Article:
The reaction of the Left was of course to up the volume on denigrating Capitalism. Their argument – bellowed at Corbyn rallies by pimply students and multiple anorak owners across the breadth of England and Wales – is SOCIALISM.

These Corbynistas yell for nationalisation of power, transport services and anything else that the crapitalists have got their hands on. Hell, BHS should have been nationalised. Socialism may have failed in the past but that was only because it wasn’t implemented right, doh! Sir Philip Green is the personification of failed and cruel Capitalism and it’s time to move onto Socialism incorporating AI! (Lack of AI is the Corbynistas’ favourite excuse for why Socialism has always failed in the past)

Lazy minds enjoy a short-cut.

All the evidence out there – if these Leftists bothered looking at it – points to the fact that human beings operating in a free market are more likely (than in a closed market, as is Socialism) to operate at their moral best. Furthermore, all observation confirms that under the free market the poor and vulnerable in society fare far better than when the way is blocked, as it is under socialism.

Why?

The Free Market is no respecter of persons – it disregards the wealthy as much as it does not distinguish the poor. It is the great leveller whose byword is openness. The Free Market does not demand any kind of preliminary clearance – just fair play based on willing exchange and impersonal justice. The Free Market by its nature excludes theft, protectionism, subsidies, coercion and, above all, favours from those who wield power. In short, the freer the market is, the freer its participants are to act morally.  Consumers in the true free market will buy intelligently – if they think they’re buying from a crapitalist, they will buy from someone else.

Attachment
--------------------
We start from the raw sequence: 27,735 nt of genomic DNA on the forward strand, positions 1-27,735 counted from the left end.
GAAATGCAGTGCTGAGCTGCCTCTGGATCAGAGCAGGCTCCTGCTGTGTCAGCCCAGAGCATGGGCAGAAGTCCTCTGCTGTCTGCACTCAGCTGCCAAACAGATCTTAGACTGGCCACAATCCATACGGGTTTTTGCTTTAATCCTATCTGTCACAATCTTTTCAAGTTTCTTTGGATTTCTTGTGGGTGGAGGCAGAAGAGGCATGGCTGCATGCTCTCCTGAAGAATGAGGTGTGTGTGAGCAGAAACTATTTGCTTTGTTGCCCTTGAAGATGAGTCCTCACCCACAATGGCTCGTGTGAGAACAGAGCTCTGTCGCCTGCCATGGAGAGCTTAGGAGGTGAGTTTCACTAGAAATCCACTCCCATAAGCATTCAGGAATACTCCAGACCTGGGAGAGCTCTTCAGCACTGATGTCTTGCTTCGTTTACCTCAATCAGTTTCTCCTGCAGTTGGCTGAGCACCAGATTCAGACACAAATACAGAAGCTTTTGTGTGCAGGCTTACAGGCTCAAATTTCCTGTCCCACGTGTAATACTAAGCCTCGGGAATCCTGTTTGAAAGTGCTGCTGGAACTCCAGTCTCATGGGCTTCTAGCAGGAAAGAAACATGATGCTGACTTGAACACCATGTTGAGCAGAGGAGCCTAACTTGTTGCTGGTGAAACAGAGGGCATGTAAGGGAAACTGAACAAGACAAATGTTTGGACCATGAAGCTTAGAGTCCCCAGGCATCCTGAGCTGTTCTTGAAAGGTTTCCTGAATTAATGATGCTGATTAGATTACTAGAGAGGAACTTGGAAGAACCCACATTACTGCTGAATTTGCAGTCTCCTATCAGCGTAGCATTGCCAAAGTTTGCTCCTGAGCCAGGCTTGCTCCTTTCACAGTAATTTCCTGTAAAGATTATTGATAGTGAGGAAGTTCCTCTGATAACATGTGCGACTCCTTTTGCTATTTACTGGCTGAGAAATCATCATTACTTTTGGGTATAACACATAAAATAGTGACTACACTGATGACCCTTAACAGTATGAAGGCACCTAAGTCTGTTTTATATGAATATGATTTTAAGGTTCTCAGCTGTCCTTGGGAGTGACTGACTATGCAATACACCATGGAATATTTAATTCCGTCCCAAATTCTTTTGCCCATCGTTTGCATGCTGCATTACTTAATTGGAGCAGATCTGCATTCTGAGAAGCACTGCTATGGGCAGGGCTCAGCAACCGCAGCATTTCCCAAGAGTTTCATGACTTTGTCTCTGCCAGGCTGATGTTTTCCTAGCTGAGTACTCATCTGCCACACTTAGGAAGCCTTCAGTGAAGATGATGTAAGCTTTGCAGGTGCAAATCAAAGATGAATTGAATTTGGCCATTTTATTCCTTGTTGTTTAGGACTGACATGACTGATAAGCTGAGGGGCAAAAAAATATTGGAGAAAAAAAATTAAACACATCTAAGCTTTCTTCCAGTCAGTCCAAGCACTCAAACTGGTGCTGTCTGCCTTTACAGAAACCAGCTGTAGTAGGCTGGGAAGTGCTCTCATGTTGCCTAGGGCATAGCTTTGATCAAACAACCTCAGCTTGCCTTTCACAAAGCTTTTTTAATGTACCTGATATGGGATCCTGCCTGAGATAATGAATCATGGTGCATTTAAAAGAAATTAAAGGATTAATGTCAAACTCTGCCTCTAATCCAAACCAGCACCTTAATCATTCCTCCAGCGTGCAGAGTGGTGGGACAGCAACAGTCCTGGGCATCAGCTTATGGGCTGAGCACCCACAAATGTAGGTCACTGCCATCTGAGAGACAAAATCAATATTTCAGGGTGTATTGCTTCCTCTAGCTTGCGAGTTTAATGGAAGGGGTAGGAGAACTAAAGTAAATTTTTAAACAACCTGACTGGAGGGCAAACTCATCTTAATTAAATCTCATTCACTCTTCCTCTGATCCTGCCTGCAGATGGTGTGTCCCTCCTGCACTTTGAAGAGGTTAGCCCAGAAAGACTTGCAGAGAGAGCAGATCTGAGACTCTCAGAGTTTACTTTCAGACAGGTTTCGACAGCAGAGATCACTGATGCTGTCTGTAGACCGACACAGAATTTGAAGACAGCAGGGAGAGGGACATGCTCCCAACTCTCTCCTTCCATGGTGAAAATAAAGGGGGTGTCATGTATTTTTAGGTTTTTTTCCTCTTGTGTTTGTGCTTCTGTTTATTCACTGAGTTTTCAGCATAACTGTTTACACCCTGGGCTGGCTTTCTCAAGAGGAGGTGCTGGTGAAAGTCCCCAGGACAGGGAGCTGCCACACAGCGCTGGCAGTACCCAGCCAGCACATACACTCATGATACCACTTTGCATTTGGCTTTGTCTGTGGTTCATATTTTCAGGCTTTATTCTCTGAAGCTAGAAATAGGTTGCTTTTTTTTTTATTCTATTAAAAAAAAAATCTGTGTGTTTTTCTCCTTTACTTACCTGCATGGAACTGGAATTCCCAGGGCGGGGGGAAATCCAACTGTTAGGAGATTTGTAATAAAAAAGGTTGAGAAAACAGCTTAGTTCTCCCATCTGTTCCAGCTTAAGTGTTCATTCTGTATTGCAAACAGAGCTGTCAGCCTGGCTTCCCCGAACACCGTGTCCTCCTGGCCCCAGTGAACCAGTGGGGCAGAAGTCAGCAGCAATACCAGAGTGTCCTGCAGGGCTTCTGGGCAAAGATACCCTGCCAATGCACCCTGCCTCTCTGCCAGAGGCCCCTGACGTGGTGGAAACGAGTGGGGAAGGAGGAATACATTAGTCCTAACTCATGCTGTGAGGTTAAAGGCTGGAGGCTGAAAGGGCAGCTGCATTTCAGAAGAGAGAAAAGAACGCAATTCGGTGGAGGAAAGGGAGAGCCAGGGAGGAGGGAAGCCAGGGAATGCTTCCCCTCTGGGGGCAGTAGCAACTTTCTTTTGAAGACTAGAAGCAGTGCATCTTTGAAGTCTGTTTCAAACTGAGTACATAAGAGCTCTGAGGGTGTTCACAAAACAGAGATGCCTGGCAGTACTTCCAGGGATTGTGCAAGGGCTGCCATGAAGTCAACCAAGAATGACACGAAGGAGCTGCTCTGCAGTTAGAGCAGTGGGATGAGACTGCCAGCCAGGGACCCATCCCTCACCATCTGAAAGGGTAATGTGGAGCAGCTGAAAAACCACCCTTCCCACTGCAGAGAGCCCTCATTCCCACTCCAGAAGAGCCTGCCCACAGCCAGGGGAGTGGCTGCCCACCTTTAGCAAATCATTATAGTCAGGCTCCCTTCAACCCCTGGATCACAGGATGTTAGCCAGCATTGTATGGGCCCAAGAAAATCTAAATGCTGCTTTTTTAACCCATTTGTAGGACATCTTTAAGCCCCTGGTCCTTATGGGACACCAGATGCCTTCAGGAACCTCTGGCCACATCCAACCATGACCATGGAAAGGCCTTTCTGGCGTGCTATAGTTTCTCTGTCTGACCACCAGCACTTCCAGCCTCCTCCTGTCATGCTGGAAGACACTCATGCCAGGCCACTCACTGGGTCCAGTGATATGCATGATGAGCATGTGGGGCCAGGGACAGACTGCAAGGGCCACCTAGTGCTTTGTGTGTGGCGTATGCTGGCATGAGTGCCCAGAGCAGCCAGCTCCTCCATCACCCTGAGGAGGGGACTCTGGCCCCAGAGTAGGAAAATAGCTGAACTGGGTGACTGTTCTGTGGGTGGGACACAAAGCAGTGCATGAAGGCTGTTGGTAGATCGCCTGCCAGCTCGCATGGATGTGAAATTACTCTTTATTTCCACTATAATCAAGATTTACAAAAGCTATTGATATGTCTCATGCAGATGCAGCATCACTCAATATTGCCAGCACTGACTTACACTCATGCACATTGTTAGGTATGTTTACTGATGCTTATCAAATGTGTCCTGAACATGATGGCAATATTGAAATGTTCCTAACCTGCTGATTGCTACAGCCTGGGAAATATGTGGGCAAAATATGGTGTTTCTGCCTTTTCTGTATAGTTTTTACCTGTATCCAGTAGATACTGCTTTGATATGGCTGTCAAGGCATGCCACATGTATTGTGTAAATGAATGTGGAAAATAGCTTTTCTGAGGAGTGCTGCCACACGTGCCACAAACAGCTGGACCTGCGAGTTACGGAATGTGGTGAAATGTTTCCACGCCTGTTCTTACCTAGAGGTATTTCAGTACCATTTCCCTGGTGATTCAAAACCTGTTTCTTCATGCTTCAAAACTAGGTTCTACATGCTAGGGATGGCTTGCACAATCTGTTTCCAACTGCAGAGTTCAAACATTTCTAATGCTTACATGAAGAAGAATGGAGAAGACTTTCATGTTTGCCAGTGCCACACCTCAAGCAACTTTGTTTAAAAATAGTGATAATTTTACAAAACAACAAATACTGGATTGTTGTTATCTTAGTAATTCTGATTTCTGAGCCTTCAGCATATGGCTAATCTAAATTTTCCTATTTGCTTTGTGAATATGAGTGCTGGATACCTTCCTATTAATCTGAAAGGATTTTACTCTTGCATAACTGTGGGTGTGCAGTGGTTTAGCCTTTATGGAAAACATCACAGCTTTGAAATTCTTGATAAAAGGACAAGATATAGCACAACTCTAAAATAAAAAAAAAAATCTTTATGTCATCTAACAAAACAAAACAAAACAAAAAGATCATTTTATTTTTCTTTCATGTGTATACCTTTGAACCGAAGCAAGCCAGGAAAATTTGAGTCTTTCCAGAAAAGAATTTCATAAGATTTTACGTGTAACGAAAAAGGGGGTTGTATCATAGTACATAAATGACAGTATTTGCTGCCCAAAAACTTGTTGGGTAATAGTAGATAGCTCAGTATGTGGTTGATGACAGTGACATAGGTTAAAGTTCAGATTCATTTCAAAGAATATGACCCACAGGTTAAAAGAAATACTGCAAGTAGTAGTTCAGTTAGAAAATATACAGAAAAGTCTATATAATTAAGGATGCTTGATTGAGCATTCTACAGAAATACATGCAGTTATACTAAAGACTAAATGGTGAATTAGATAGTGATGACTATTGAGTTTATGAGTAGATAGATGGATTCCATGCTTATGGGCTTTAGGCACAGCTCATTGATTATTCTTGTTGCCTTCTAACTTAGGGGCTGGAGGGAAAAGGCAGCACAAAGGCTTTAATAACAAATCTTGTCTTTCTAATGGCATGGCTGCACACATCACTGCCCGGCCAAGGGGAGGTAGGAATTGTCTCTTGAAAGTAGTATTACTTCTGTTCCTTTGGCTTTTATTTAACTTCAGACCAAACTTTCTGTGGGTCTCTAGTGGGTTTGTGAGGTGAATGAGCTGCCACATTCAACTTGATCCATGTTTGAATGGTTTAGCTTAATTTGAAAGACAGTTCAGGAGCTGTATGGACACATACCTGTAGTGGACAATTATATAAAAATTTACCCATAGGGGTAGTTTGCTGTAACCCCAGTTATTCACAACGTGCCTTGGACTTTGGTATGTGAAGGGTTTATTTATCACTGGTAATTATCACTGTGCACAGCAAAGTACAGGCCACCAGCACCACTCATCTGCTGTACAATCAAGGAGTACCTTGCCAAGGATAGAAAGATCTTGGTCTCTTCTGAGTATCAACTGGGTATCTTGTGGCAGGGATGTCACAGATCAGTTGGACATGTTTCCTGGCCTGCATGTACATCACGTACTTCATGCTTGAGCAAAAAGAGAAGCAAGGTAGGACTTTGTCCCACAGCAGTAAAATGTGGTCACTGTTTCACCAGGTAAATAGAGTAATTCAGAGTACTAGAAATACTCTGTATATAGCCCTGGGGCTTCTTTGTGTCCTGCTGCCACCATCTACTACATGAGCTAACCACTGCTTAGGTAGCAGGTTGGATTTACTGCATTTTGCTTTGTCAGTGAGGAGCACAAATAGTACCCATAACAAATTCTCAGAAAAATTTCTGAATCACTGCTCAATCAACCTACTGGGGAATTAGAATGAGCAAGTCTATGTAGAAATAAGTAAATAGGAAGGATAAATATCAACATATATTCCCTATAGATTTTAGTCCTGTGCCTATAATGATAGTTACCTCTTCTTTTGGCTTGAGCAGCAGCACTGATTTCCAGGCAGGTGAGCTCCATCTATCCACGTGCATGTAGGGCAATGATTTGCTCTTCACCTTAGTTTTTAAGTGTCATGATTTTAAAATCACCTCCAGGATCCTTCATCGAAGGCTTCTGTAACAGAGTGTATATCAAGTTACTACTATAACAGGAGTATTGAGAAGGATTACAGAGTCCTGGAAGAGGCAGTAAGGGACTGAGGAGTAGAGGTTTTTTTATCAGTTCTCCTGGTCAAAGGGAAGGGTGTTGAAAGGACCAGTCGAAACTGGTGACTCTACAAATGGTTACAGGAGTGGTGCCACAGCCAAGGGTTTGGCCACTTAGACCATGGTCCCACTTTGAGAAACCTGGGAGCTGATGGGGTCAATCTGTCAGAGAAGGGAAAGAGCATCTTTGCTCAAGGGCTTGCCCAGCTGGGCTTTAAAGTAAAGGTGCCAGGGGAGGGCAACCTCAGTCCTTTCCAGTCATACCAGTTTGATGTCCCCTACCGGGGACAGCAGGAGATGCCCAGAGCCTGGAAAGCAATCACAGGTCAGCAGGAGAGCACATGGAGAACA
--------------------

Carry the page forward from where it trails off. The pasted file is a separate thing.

The point the Left always misses is that human nature is defective and its imperfections will be reflected in a socialist state just as they are across a free market. They fail to understand that when human nature is defective in government, that imperfection is magnified massively across the realm of state and is likely to affect far more people than the actions of one shop keeper or factory owner in a free market, where more alternatives exist.